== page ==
Wednesday, August 19, 2009

More About Alison Trowsdale And BBC Misinformation Regarding Brighton Nudist Beach...

The saga of "Year You Were Born" birthday cards listing the opening of Brighton Nudist Beach as 1979 due to the BBC's unclear information on the subject, continues. A new range of such cards came to my attention today: "1979: Brighton introduces Britain's first nudist beach", read the card for that year.

When contacted, the card company, as always, cited their source of information as the BBC's "On This Day" site. So, thank you to the horribly arrogant Alison Trowsdale for allowing this nonsense to continue.

In point of fact, Brighton Nudist Beach was "introduced" on 1st April 1980. It's simple to record, isn't it? Why can't the BBC simply commemorate the Beach's opening date - 1st April 1980 in it's "On This Day" section, rather than clouding the issue and confusing web-skimming researchers?

Read the background story to Alison Trowsdale, the BBC and On This Day Versus The Licence Payers (from March this year)

Thursday, August 13, 2009

Alison Trowsdale: BBC Nonsense: Skewed Information On Brighton Nudist Beach

It's ridiculous to see how the BBC with its flawed "On This Day Section" is still misleading web surfers. "Brighton Bares All" it declares on 9 August 1979. But that was only the day the beach was given the green light by the local council. It opened on 1 April 1980. "Brighton Bares All" is highly misleading - baring anything naughty on Brighton beach in 1979 was an offence!

I entered into long and wearisome correspondence with the BBC on this subject - surely it's far more usual to commemorate the opening date of any particular institution? But the BBC adores hyping the 1970s and hates the 1980s.

The BBC does not belong to the public. It is an arrogant, PC, biased organisation, with a bizarre 1970s fixation. And "journalists" like Alison Trowsdale should not be salaried by our licence fees, which we are FORCED to pay. After my correspondence with Ms Trowsdale, who was responsible for the article, she IGNORED me! Brighton was still "baring all" in 1979, according to her headline, when in fact it bared NOTHING!

And so it remains.

The BBC is being run by a clique.

And clear and accurate reporting matters not.

Apparently, Ms Trowsdale and a team of journalists trawled the BBC archives for news footage for their "ON THIS DAY" on-line features, found the April 1st Brighton Nudist Beach opening footage from 1980, but then decided to backdate it to the decision to give the beach the go-ahead the previous August because it fitted in better with Ms Trowsdale's bizarre view of the free-loving, free living '70s. She was absolutely loath to allow its opening in 1980 to take the headline. The reality simply did not agree with her view on how the 1980s should be represented.

Confusingly though, the news coverage accompanying the feature is not from 1979. It's not from the council meeting which made the decision. It's from the 1 April 1980 - the beach's opening day.

And so, from then on, various "Year You Were Born" birthday card manufacturers, TV and radio shows and web sites have been echoing the BBC - and Alison Trowsdale's - inaccurate information.

They go to "ON THIS DAY", they see a headline entitled "1979: BRIGHTON BARES ALL", they don't bother to read the small print blurb, they look at the beach's opening footage on the same page and they wrongly assume that it opened in 1979.

I really resent contributing to the salaries of the BBC's "journalistic staff" at times like this.

But I don't have a choice.

And yet what arrogant, inaccurate so-and-so's many of them are!

Rumour has it that the BBC is about to build a new complex to house its journalists' self importance. Complete with hi-tec Ego Massage. May I suggest "The Alison Trowsdale Brighton Bares All Wing" as the name?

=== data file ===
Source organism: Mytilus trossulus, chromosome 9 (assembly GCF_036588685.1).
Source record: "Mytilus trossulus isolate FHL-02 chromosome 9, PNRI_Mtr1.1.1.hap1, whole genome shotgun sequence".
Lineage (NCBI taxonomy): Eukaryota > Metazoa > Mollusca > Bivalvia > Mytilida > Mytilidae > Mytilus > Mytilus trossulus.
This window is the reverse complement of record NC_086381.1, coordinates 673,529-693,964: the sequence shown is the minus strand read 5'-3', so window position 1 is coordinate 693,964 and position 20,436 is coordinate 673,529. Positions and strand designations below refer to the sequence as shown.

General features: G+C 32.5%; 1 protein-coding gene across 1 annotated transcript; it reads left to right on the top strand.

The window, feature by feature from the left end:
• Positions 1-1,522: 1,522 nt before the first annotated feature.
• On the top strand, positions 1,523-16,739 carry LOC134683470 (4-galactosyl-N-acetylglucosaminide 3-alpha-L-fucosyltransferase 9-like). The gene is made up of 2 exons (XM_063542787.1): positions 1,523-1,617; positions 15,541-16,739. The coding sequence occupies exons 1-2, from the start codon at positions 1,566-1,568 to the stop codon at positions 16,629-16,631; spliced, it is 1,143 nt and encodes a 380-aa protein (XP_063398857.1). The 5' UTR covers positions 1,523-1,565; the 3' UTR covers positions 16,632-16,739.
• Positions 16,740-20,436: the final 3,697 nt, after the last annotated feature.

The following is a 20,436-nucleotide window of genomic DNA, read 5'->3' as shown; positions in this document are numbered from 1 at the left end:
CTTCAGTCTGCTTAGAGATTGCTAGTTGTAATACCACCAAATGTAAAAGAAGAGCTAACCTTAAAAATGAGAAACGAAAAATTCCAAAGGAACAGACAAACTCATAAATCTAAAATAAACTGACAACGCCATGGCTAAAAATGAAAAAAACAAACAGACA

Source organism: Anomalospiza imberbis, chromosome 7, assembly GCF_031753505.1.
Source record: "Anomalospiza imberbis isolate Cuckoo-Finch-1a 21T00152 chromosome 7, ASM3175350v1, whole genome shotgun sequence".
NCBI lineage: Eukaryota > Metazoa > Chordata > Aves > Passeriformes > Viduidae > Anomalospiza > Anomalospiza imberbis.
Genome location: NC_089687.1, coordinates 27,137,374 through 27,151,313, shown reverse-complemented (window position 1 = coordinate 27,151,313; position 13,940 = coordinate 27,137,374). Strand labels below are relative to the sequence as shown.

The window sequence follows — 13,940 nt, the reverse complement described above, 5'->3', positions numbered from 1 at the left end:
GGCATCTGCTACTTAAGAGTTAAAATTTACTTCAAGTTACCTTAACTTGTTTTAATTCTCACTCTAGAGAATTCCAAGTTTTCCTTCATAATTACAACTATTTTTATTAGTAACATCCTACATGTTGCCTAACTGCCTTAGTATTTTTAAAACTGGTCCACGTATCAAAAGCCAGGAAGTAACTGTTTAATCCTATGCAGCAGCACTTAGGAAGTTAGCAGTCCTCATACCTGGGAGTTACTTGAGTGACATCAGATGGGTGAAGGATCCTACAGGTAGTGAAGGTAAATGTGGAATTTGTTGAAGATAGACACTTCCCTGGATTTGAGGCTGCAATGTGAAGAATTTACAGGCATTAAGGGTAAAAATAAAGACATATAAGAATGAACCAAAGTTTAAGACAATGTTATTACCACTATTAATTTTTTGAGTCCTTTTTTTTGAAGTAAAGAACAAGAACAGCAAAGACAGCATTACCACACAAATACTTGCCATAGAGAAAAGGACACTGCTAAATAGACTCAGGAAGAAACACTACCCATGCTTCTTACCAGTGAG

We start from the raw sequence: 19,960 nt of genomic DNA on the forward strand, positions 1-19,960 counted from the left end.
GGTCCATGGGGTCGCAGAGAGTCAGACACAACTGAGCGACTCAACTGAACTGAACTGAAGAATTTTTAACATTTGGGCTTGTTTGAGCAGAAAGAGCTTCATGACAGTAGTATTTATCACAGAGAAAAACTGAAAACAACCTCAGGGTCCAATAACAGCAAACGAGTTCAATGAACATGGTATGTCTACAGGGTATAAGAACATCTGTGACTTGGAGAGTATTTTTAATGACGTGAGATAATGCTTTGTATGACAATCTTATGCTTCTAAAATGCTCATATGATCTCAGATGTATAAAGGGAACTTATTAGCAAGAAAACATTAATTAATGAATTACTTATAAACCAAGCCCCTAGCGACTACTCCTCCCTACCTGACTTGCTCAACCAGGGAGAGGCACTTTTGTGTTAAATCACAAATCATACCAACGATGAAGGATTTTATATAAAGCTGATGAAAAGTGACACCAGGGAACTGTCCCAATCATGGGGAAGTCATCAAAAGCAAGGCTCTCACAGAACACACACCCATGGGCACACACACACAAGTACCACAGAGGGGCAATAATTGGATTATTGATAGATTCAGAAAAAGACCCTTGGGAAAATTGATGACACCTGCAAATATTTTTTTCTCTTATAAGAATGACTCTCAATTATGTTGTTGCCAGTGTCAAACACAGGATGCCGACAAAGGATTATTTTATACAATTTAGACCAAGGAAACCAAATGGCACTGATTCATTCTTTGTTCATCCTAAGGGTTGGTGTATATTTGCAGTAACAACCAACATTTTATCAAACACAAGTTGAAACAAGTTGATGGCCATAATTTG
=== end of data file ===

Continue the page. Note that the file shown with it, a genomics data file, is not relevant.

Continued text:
Wednesday, August 05, 2009

House Music Began In The Early 1980s...

History is continually being rewritten with a '70s slant and the latest item to be transformed is House music. Now, I don't particularly like House music, I prefer Disco, but the fact is that House music began to come into being in the early 1980s. It doesn't matter if punters at Frankie Knuckles's club, The Warehouse, were asking for the latest "house" records at their local record purveyor's shop, they were talking about Disco records played at The Warehouse.

House music, of course, was heavily influenced by Disco, as Disco was heavily influenced by soul, pop and funk and so on, but the House Music era, and the House music sound, began in the early 1980s, not in the late 1970s as online 70s fantasists are trying to make out.

Fact is fact.

Saturday, May 23, 2009

RetroWow - My Review

RetroWow is an interesting site, with some terrific insights. But, in my opinion, it falls down by occasionally relying on secondhand research and voicing highly subjective opinions.

We all know that the recent '70s revival was based on a heap of inaccuracies. '70s rewriting appears to have begun in the mid-1990s, and then to have blossomed ridiculously with the BBC's I Love The 1970s. Sadly, RetroWow appears to echo these errors at times. Not always though. There are times when RetroWow bucks the trend and gets something right, despite mass inaccurate reporting of the subject elsewhere. Take the space hopper - 1971 according to the BBC (later echoed by the Toy Retailers). 1968 and 1969 according to toy shop ads in UK newspaper archives. Refreshingly, RetroWow gets this fact right - placing the hopper, quite rightly, in 1968!

But then...

Flared trousers - 1970s, according to the BBC, Old Uncle Tom Cobbley and all. 1970s according to RetroWow. At least as early as 1969 according to fashion shop ads in UK newspaper archives.

Cambridge Evening News, 1969.

Cambridge Evening News, 1969.

And then there's the 1980s. Of course, the 1980s get a bad press - the scapegoat decade for all known ills. RetroWow does quite well in avoiding the instinctive priggish stance of '80s haters, but falls down when it comes to 1980s decor and fashion. There is absolutely no doubt that the 1980s plundered the past for fashion inspiration, just as the 1970s did and, to some degree, the 1960s. Even the original 1950s Teddy Boys were thus named for wearing Edwardian style suits.